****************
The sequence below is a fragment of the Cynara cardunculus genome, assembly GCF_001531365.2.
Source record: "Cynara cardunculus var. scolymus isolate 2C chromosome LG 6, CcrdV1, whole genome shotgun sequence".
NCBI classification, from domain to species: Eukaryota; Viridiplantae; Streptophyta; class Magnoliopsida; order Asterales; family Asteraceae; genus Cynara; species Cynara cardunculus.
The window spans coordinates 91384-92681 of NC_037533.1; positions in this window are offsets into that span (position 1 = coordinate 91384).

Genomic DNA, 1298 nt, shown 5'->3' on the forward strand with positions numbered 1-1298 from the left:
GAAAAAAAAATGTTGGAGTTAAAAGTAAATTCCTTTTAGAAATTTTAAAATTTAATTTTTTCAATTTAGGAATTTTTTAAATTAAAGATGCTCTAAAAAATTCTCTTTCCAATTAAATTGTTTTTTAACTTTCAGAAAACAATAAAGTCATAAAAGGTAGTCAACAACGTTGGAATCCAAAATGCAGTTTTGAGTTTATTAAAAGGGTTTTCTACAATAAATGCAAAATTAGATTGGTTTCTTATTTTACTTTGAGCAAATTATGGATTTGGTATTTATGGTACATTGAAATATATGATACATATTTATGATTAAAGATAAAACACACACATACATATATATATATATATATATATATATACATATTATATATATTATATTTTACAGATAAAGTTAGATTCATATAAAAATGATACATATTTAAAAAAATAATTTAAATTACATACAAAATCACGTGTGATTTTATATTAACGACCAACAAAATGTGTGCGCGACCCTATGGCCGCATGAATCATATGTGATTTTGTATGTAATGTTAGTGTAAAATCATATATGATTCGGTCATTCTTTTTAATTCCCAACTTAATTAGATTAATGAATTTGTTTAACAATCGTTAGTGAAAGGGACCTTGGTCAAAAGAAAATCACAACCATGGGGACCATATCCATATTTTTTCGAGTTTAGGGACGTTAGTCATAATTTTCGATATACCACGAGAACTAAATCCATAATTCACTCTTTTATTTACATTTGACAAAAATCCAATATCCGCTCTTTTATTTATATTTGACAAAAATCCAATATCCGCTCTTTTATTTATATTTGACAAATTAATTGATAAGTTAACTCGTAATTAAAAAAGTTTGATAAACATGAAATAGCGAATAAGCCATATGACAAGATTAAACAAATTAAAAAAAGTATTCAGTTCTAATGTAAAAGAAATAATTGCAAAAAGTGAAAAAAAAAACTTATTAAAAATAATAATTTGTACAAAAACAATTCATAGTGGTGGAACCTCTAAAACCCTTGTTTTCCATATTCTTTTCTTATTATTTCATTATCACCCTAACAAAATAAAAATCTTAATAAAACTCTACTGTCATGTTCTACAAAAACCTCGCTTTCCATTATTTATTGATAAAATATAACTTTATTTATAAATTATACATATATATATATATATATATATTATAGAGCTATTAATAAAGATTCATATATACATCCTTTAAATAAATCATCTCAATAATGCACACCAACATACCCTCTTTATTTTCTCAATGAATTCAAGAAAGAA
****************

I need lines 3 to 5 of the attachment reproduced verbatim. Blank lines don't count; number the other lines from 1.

NCBI classification, from domain to species: Eukaryota; Viridiplantae; Streptophyta; class Magnoliopsida; order Asterales; family Asteraceae; genus Cynara; species Cynara cardunculus.
The window spans coordinates 91384-92681 of NC_037533.1; positions in this window are offsets into that span (position 1 = coordinate 91384).

Genomic DNA, 1298 nt, shown 5'->3' on the forward strand with positions numbered 1-1298 from the left: